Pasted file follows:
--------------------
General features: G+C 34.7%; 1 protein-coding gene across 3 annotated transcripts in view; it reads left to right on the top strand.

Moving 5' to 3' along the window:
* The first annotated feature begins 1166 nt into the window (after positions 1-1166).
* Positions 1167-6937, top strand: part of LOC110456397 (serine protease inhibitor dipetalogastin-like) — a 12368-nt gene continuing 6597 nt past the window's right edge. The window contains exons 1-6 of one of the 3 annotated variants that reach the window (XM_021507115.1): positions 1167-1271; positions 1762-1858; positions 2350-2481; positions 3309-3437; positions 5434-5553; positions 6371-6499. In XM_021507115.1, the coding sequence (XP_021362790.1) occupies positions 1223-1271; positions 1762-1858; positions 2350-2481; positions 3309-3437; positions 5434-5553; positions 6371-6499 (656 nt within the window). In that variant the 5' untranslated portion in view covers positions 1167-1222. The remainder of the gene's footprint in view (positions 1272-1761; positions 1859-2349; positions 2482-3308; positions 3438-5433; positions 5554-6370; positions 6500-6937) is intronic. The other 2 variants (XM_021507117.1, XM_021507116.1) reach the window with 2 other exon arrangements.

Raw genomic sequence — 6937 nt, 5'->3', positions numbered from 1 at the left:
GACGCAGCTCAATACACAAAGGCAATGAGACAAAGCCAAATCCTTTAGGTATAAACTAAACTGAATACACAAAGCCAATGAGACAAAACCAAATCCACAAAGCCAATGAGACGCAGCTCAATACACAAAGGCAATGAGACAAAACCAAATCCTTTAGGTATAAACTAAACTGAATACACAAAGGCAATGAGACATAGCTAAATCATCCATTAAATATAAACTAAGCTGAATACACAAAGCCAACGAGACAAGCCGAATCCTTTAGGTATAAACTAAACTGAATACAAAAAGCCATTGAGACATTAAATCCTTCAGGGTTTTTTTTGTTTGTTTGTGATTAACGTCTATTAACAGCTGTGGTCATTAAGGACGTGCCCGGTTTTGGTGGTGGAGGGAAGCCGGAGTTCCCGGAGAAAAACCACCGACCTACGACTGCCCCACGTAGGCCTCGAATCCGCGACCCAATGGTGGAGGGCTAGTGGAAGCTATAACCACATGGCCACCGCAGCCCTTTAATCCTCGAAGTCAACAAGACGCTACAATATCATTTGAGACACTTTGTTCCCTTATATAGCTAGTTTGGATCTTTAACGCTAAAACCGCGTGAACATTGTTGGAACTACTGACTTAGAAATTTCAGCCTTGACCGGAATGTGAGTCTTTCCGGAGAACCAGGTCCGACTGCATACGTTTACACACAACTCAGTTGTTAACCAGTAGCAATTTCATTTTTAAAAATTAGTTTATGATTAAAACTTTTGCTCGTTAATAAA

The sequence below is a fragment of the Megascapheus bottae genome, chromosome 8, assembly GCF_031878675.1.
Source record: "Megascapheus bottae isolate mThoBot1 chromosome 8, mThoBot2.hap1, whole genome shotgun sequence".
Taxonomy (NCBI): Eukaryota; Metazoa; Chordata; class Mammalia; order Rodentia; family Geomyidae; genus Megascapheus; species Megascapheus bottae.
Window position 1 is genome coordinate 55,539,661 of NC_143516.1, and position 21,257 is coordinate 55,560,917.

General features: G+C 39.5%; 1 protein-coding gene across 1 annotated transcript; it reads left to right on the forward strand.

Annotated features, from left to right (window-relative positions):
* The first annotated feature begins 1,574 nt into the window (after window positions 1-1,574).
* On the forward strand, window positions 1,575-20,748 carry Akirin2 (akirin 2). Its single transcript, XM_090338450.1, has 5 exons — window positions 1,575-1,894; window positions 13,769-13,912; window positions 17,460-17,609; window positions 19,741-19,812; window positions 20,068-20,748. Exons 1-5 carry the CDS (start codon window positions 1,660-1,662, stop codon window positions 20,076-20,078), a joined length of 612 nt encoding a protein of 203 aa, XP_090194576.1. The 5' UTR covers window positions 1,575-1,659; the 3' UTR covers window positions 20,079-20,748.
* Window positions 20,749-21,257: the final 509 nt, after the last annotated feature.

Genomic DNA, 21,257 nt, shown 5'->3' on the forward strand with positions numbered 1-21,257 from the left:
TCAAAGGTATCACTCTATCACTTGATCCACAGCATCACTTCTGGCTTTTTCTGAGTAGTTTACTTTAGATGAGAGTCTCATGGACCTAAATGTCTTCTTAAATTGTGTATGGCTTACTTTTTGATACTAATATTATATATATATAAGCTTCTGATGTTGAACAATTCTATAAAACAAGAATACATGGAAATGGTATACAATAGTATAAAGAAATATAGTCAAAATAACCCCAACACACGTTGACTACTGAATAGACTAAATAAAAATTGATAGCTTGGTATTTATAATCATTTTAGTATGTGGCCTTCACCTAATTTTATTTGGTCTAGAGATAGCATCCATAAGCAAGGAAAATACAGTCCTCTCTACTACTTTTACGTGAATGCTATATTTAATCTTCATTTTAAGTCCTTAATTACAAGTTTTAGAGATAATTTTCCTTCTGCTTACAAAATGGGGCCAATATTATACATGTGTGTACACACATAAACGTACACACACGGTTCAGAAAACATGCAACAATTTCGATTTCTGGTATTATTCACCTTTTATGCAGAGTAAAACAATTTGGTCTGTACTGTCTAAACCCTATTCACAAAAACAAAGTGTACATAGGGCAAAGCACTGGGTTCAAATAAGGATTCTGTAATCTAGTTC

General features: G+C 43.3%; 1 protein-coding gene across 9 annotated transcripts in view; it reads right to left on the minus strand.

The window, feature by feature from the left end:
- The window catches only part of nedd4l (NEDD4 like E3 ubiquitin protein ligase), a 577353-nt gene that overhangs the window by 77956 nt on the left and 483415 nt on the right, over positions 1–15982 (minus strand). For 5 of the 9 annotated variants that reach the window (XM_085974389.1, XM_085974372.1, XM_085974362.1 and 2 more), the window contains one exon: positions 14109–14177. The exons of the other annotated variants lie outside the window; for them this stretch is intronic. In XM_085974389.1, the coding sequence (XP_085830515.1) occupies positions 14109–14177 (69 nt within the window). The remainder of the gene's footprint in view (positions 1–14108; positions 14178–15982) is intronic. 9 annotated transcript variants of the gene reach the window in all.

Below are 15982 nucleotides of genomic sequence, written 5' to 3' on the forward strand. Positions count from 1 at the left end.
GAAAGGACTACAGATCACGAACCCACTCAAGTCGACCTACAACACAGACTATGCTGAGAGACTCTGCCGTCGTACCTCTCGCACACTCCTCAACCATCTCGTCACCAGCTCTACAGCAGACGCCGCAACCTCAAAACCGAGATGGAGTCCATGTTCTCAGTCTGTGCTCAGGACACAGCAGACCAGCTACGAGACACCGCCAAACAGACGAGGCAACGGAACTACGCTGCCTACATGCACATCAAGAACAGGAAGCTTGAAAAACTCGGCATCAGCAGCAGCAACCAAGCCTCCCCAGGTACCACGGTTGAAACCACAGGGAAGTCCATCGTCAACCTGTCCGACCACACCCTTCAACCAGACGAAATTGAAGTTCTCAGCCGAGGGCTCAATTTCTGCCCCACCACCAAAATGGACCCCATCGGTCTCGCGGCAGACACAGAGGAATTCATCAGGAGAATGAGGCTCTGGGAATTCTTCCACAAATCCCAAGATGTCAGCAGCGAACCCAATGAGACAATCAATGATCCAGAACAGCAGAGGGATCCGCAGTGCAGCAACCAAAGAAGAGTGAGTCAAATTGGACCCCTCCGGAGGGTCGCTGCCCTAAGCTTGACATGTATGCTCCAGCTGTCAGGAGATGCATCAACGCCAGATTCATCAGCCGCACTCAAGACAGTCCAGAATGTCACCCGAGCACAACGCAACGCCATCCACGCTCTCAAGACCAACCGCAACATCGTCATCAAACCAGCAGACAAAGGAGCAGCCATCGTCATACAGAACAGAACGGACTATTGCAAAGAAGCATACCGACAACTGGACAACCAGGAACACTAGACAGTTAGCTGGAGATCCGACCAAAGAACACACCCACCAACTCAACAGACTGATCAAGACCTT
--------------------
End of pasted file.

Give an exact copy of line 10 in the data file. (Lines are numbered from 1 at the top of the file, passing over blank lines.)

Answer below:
Window position 1 is genome coordinate 55,539,661 of NC_143516.1, and position 21,257 is coordinate 55,560,917.